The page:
Original URL: http://www.azcentral.com/arizonarepublic/opinions/articles/0524satlet6-241.html

Horne misreading bilingual case
The Arizona Republic
May. 24, 2003 12:00 AM

When Ginny Kalish, one of Arizona's best teachers, expressed her disagreement with state schools Superintendent Tom Horne's effort to impose immersion on all English learners, Horne shamefully characterized her comments as an attack ("Not all kids learn the same," Letter, May 2 and "English immersion study shows a clear superiority," Letter, May 10).

Then Horne invited Rubén Beltrán, the Mexican consul general, to speak in favor of language immersion at an Arizona Department of Education conference later this month. I suppose he figured that a high-level Mexican bureaucrat would go along with Horne's idea to restrict bilingual education, since local school board elections do not exist in Mexico and parents have virtually no power to influence such matters as textbook adoption or curriculum design.

If so, Horne miscalculated badly. Beltrán politely canceled his appearance. Horne must have been unaware that Mexico is justly proud of the bilingual education programs it provides for the thousands of its indigenous citizens developing literacy in such languages as Nahuatl and Zapotec while they also acquire Spanish.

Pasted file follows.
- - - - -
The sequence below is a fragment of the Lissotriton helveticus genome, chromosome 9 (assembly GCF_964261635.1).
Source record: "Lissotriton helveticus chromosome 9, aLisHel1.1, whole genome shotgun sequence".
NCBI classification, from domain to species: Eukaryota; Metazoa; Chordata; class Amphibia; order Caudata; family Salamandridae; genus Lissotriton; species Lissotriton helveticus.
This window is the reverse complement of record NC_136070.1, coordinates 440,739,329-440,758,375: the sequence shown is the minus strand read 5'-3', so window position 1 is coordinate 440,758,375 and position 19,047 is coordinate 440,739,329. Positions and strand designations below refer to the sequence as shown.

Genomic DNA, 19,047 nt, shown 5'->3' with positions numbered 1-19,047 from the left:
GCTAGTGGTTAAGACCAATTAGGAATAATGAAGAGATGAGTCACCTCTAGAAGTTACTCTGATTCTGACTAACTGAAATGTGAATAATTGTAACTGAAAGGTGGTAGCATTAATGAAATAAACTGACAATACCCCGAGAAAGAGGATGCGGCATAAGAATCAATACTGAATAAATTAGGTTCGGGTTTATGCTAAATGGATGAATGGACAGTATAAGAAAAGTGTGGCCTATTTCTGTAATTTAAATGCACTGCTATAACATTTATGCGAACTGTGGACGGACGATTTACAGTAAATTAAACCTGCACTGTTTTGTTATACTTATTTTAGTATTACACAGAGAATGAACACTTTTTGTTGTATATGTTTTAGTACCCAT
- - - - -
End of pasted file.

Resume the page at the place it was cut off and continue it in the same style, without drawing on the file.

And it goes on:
Whether through bilingual education or immersion, all immigrants want their children to acquire English, the language of opportunity. Now a growing number of parents are choosing an even higher standard, realizing that bilingualism combined with biliteracy offers even greater opportunity.

The idea that all children seeking to acquire a language must do so in exactly the same way is as silly as limiting all mechanics to using only one tool or all doctors to prescribing only one treatment.

Immersion classes may be sufficient for some children but less effective for those who find it too difficult to learn literacy, math and other subjects in a language they haven't mastered. Conversely, bilingual education accelerates language acquisition for most children, though some may find it too challenging to learn literacy, math and other subjects in two languages.

That's why in November 2000, when voters in the state of Arizona made immersion the primary option for acquiring language, they reserved for themselves the right to bilingual education through waivers. This year more than 13,000 families exercised their legal right to have their children learn English in that manner. Horne finds himself in the awkward position of having promised to "enforce the ban on bilingual education" when no such ban exists.

No matter how much Horne tries to twist the law, he cannot rewrite it. Arizona parents, natives and immigrants alike, value our children's future too much to let him get away with it.

Sal Gabaldón

The writer is a curriculum specialist for the Tucson Unified School District.